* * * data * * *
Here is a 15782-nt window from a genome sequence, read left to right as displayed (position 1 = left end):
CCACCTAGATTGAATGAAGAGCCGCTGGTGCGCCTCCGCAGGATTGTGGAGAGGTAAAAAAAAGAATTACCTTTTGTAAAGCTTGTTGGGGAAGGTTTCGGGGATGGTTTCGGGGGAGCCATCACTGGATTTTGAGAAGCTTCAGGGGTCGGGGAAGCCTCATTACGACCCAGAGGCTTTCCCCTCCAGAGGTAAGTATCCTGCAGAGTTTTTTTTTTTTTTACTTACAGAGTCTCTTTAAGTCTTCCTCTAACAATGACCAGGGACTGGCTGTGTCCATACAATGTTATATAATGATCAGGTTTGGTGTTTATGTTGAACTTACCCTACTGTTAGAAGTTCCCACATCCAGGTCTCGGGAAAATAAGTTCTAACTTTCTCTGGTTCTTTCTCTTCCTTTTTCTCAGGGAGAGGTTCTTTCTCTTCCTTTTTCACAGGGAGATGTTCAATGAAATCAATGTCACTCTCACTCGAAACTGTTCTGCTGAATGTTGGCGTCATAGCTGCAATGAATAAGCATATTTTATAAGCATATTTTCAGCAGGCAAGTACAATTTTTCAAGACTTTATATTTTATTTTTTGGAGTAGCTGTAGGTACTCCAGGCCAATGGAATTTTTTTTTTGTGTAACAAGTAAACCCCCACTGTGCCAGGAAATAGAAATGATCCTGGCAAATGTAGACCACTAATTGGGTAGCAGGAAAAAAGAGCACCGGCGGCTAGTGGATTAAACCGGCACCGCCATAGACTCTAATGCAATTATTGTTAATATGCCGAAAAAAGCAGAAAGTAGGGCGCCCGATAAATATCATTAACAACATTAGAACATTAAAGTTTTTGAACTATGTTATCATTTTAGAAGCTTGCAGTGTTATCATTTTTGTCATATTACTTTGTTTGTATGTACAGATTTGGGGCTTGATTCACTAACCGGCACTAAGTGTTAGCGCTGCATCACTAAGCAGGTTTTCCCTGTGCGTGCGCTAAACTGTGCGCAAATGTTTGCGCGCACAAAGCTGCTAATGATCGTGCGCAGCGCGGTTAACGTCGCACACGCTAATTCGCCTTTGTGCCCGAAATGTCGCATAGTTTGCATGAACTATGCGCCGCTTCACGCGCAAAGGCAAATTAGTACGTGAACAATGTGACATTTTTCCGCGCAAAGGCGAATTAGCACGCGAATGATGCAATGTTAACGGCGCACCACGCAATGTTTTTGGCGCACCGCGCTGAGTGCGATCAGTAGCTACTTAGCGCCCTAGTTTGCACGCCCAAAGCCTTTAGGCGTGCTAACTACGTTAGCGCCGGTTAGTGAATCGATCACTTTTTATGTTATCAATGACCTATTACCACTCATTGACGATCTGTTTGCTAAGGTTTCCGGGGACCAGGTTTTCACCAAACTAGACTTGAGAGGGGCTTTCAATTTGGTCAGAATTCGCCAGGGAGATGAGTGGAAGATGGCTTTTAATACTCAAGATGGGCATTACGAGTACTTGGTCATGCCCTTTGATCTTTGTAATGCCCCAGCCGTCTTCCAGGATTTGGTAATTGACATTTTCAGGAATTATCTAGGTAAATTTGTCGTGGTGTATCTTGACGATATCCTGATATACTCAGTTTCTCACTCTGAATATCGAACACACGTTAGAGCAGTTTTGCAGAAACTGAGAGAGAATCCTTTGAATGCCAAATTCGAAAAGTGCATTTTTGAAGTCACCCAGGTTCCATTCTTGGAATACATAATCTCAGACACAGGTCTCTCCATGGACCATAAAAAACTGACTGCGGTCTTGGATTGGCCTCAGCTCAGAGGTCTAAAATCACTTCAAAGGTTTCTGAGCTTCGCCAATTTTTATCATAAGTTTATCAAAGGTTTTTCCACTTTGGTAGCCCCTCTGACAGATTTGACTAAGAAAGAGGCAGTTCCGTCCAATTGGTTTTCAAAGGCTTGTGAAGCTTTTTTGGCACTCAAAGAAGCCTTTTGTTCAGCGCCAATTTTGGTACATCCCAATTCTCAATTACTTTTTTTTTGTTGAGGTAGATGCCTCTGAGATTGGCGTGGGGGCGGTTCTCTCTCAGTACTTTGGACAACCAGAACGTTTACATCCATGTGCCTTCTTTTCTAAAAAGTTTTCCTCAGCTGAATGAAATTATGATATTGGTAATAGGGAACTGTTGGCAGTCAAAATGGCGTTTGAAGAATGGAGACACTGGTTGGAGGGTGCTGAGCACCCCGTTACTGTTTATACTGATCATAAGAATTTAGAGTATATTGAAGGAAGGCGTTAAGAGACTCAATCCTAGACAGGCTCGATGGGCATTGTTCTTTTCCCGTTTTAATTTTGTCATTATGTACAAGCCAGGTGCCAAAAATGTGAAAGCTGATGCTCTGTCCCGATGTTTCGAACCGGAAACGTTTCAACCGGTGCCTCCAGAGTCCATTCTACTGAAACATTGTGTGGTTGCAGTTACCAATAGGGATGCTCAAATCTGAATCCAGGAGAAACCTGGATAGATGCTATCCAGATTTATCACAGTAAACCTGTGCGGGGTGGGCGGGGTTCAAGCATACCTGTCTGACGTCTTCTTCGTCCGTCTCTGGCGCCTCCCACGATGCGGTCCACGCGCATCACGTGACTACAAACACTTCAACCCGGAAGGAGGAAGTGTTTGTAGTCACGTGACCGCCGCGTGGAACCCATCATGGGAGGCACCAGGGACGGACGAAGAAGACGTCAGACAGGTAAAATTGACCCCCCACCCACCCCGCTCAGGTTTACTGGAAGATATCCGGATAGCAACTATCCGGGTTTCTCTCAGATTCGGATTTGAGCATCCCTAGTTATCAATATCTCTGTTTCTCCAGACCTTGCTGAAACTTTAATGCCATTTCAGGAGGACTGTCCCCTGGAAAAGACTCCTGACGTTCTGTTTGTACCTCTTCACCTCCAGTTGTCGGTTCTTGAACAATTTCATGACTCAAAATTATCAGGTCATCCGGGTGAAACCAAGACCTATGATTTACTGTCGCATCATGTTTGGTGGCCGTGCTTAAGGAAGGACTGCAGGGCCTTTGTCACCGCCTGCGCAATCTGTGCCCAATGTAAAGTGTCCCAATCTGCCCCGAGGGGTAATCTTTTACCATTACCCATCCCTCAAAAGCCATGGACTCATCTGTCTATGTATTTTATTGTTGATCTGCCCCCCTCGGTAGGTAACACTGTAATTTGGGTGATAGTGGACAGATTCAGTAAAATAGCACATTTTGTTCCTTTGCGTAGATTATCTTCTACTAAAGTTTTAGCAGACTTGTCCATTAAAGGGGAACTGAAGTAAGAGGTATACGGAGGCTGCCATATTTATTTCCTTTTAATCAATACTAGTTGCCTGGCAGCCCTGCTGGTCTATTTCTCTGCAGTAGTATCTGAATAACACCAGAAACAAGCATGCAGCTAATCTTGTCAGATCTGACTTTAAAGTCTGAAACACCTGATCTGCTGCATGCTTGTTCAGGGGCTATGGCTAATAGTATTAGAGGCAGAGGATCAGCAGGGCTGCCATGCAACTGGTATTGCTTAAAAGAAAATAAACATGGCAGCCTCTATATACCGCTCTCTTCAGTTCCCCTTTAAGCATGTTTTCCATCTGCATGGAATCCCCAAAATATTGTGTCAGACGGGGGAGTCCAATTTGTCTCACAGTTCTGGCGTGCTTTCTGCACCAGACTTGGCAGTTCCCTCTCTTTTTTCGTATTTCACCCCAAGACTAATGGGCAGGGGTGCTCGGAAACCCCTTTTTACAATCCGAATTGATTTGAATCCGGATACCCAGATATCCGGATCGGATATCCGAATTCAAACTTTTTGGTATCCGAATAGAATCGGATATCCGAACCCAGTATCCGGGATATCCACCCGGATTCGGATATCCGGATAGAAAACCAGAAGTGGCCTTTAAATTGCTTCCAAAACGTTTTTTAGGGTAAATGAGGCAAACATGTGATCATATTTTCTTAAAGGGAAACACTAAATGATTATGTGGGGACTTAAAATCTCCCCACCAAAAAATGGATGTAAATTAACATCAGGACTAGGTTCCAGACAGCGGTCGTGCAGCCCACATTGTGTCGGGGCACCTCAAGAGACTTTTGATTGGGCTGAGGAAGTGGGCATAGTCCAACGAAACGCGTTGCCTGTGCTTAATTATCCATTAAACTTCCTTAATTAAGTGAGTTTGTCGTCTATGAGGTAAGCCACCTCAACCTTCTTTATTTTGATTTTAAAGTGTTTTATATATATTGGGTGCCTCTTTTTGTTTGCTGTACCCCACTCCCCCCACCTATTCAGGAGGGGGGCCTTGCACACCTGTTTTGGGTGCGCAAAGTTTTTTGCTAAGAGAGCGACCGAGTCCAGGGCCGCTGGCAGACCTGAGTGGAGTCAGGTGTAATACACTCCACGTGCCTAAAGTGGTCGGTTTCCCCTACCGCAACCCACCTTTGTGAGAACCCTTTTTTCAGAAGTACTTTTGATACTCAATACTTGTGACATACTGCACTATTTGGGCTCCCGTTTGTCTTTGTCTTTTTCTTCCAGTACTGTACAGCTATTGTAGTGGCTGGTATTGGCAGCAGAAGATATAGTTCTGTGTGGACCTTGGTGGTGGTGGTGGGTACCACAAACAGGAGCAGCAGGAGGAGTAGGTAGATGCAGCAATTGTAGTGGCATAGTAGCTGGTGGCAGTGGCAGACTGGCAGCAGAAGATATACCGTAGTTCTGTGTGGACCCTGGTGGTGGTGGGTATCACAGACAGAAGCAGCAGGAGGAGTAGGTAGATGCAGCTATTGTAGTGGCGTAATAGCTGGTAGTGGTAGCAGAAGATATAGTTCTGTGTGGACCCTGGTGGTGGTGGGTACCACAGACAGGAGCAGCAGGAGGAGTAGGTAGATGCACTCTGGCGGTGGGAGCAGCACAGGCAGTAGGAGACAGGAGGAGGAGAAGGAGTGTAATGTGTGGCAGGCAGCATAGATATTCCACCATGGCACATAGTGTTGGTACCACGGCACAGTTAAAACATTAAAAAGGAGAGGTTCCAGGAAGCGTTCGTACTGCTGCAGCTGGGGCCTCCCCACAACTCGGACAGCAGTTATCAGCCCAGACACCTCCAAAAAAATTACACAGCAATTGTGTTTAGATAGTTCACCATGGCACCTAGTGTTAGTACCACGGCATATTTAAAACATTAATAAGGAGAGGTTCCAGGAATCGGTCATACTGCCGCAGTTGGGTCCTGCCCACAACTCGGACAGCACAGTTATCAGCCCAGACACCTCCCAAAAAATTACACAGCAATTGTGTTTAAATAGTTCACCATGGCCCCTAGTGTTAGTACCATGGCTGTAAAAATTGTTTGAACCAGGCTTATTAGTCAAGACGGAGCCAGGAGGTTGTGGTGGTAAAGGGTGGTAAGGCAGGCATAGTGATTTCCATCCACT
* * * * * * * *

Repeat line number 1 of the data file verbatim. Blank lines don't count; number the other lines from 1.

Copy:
Here is a 15782-nt window from a genome sequence, read left to right as displayed (position 1 = left end):